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Trump takes first steps toward building the wall and cracking down on sanctuary cities

Trump takes first steps toward building the wall and cracking down on sanctuary cities

President Donald Trump will sign two executive orders Wednesday that attempt to follow through on his campaign promises to crack down on immigration, including his controversial plan to build a wall along the U.S. border with Mexico.

Here’s what we know (and don’t know) about Trump’s actions.

The wall

Trump will direct the Department of Homeland Security to start construction of a “large physical barrier on the Southern border,” Press Secretary Sean Spicer told reporters. Spicer called the barrier “a commonsense first step to security” that will stop the flow of drugs and immigrants.

U.S. taxpayers will foot the bill, at least initially. During his campaign, Trump repeatedly claimed that Mexico would pay for the wall and before his inauguration, he tweeted that any money spent on the wall “will be paid back by Mexico later. But Trump hasn’t specified how that might happen. Spicer reiterated that again on Wednesday: “One way or another, as the president said before, Mexico will pay for it.” Mexican officials have repeatedly insisted they won’t pay for the wall.

We’re still not sure how much it will cost, or what it will look like. At various times during his campaign, Trump said the wall would rise between 35 and 55 feet and cost $8 billion to $12 billion. Other estimates have projected the overall cost to be as high as $25 billion. Spicer said initial construction will begin with “existing funds and resources that the Department [of Homeland Security] already has.”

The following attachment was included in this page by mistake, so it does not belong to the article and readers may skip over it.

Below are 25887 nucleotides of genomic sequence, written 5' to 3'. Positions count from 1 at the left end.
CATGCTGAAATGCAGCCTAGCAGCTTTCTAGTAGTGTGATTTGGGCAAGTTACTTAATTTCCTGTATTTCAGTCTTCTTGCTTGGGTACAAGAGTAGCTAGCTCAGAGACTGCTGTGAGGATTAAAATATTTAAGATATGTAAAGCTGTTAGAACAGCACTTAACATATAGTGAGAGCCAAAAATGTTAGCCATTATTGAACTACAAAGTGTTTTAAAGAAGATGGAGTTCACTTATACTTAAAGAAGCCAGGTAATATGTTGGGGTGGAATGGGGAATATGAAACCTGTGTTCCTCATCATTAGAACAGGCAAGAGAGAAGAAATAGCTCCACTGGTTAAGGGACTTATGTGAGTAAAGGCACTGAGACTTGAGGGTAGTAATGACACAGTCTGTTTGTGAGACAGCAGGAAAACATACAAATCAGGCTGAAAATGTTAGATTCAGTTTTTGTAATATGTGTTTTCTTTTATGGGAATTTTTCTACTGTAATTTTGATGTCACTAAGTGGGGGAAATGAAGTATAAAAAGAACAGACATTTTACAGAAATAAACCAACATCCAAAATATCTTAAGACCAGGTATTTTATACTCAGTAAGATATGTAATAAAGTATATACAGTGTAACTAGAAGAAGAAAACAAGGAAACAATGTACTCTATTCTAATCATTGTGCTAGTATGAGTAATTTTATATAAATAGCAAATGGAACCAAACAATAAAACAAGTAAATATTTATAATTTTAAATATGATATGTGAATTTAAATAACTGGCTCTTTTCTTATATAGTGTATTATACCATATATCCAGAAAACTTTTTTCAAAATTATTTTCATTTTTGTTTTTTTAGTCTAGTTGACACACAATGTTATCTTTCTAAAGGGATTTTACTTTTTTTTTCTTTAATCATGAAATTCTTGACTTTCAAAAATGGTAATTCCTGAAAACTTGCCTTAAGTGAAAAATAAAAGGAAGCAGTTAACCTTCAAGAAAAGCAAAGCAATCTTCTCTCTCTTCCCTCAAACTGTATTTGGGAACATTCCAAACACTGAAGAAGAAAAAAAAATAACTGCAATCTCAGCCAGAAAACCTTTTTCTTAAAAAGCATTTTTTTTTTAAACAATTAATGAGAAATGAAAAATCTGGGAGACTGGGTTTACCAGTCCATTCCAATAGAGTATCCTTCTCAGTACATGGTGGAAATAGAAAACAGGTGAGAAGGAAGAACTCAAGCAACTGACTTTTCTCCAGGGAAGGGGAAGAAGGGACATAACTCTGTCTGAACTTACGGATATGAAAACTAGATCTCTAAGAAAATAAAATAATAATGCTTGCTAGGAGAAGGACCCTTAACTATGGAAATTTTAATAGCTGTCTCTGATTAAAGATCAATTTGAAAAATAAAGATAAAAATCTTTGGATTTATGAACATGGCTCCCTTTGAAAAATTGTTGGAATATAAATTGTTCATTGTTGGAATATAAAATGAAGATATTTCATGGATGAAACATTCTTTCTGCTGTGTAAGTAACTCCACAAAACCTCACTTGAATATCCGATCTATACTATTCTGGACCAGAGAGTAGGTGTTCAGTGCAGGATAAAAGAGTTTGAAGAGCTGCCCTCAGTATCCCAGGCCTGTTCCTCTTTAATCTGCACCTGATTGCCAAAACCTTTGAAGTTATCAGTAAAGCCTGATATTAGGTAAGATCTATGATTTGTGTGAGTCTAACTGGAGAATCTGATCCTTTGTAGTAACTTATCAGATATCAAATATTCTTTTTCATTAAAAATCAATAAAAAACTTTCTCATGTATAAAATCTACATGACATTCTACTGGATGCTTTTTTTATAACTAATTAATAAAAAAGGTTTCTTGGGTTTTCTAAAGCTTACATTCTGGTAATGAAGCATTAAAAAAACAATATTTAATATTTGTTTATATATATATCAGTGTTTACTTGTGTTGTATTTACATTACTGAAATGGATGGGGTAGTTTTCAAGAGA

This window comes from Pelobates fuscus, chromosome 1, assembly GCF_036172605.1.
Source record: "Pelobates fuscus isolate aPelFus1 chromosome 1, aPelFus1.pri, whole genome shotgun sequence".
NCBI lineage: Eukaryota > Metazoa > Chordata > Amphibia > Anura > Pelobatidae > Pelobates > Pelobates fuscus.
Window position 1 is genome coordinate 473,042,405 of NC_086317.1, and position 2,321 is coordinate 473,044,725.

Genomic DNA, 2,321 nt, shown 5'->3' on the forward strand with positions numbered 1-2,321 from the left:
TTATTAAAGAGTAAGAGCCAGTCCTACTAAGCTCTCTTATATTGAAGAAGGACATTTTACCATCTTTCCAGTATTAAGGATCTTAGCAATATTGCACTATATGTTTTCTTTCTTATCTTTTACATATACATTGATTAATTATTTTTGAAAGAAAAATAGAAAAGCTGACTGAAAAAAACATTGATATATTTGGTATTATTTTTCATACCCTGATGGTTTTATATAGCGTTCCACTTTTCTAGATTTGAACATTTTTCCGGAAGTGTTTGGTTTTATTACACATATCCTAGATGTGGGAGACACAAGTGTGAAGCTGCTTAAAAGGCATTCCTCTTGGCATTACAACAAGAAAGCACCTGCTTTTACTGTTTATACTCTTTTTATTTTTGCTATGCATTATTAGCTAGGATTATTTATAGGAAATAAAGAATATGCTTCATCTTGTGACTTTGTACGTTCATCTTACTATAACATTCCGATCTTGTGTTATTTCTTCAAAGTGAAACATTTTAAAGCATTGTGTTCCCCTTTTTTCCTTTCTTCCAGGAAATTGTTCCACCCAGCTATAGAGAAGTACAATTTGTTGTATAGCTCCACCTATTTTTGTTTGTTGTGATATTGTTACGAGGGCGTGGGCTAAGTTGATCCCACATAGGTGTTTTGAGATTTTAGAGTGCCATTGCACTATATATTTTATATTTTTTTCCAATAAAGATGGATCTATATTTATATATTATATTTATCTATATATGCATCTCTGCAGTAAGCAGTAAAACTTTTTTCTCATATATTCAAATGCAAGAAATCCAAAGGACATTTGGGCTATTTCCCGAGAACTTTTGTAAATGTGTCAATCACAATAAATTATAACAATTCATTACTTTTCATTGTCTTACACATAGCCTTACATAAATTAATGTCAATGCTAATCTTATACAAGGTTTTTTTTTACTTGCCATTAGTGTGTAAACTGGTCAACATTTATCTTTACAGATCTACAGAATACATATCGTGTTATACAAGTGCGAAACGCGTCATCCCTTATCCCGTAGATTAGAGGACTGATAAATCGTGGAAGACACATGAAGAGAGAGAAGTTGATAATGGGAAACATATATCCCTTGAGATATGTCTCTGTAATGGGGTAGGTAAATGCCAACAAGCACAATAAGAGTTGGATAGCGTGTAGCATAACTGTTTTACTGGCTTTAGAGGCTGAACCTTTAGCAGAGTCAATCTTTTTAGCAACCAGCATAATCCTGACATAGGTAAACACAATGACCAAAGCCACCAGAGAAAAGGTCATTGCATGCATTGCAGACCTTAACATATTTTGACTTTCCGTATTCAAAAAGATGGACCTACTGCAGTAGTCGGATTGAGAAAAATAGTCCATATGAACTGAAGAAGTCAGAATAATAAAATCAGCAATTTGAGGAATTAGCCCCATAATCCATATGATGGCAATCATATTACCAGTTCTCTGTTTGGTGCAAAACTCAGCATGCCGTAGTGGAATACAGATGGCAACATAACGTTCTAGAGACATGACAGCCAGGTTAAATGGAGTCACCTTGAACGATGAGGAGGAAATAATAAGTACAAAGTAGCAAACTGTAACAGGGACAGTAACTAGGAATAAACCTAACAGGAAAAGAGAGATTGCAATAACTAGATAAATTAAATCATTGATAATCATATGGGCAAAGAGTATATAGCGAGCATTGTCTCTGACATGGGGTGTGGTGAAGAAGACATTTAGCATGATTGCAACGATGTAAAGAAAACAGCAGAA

Congress will need to allocate additional funding in the next federal budget, which must be approved by April 28 to prevent a government shutdown. The existing border fence, which covers about 650 miles of the 1,933-mile border, cost more than $6 billion.

Immigration policies

Trump will also try to restrict federal funding for “sanctuary cities,” which decline to use local law enforcement resources for immigration enforcement. Spicer said the president will direct the secretary of Homeland Security “to look at funding streams that are going to these cities” and “figure out how to defund those streams.” Sanctuary cities include New York, Los Angeles, San Francisco, Houston, and more than two-dozen other places where local police won’t arrest someone solely for being undocumented.

Trump will order Homeland Security to end the so-called “catch and release” policy, where some people caught crossing the border illegally are released and ordered to appear in court at a later date. Advocates are concerned that mandatory detention will lead to children, pregnant women, nursing mothers, and others being locked up indefinitely. Spicer said the Trump administration is “going to unapologetically enforce the law, no ifs, ands, or buts.”

Trump is expected to sign the executive orders Wednesday afternoon after he swears in Gen. John Kelly as secretary of Homeland Security.

 

 

Cover: John Moore/Getty

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